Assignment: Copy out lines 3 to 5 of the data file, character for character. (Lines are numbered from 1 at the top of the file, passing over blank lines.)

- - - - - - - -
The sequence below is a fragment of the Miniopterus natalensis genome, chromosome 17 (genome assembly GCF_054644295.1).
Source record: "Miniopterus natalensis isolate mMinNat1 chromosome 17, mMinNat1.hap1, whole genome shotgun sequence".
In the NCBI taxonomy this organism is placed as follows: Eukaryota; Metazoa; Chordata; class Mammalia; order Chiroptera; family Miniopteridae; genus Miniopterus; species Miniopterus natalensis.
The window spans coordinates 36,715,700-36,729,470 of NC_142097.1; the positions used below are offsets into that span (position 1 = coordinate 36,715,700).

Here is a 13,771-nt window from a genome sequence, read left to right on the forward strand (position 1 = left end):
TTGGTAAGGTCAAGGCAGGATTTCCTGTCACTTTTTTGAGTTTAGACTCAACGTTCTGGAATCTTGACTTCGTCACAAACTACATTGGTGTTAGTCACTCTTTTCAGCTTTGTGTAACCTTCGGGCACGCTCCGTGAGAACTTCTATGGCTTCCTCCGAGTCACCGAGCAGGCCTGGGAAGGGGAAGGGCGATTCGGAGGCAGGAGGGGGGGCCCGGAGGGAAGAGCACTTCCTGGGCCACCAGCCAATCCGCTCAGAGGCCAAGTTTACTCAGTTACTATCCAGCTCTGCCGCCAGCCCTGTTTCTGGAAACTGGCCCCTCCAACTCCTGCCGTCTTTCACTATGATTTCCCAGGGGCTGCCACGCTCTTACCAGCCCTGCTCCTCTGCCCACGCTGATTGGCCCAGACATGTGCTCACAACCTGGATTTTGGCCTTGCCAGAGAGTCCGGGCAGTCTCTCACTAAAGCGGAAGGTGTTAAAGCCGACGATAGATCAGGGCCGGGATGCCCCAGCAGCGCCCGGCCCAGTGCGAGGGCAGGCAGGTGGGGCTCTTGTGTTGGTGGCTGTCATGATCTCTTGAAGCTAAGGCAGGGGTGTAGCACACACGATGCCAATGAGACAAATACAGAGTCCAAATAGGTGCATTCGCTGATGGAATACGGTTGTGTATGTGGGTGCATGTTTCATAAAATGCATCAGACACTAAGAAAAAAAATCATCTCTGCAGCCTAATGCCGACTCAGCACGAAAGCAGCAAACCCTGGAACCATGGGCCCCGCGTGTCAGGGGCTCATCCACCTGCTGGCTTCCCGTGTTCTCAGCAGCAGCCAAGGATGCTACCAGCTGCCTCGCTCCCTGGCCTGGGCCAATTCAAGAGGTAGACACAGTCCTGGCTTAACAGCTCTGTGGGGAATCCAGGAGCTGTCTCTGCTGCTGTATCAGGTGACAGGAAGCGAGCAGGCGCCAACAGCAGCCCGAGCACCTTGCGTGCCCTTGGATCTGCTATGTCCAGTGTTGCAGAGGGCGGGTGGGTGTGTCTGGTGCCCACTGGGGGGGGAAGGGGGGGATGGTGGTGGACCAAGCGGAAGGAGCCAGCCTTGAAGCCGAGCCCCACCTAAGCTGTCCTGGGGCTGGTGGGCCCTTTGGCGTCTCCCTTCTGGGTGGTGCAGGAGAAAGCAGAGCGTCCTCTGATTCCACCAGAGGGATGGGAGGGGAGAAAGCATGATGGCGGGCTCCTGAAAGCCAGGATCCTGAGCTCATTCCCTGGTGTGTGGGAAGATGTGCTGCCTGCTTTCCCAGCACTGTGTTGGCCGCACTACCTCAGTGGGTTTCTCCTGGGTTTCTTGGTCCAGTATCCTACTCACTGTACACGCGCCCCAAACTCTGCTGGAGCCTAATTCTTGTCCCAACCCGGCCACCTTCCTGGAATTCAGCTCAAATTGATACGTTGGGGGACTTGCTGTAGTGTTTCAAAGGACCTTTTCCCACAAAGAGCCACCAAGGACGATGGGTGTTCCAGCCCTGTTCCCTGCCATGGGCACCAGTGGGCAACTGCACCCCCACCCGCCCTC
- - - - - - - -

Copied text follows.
In the NCBI taxonomy this organism is placed as follows: Eukaryota; Metazoa; Chordata; class Mammalia; order Chiroptera; family Miniopteridae; genus Miniopterus; species Miniopterus natalensis.
The window spans coordinates 36,715,700-36,729,470 of NC_142097.1; the positions used below are offsets into that span (position 1 = coordinate 36,715,700).

Here is a 13,771-nt window from a genome sequence, read left to right on the forward strand (position 1 = left end):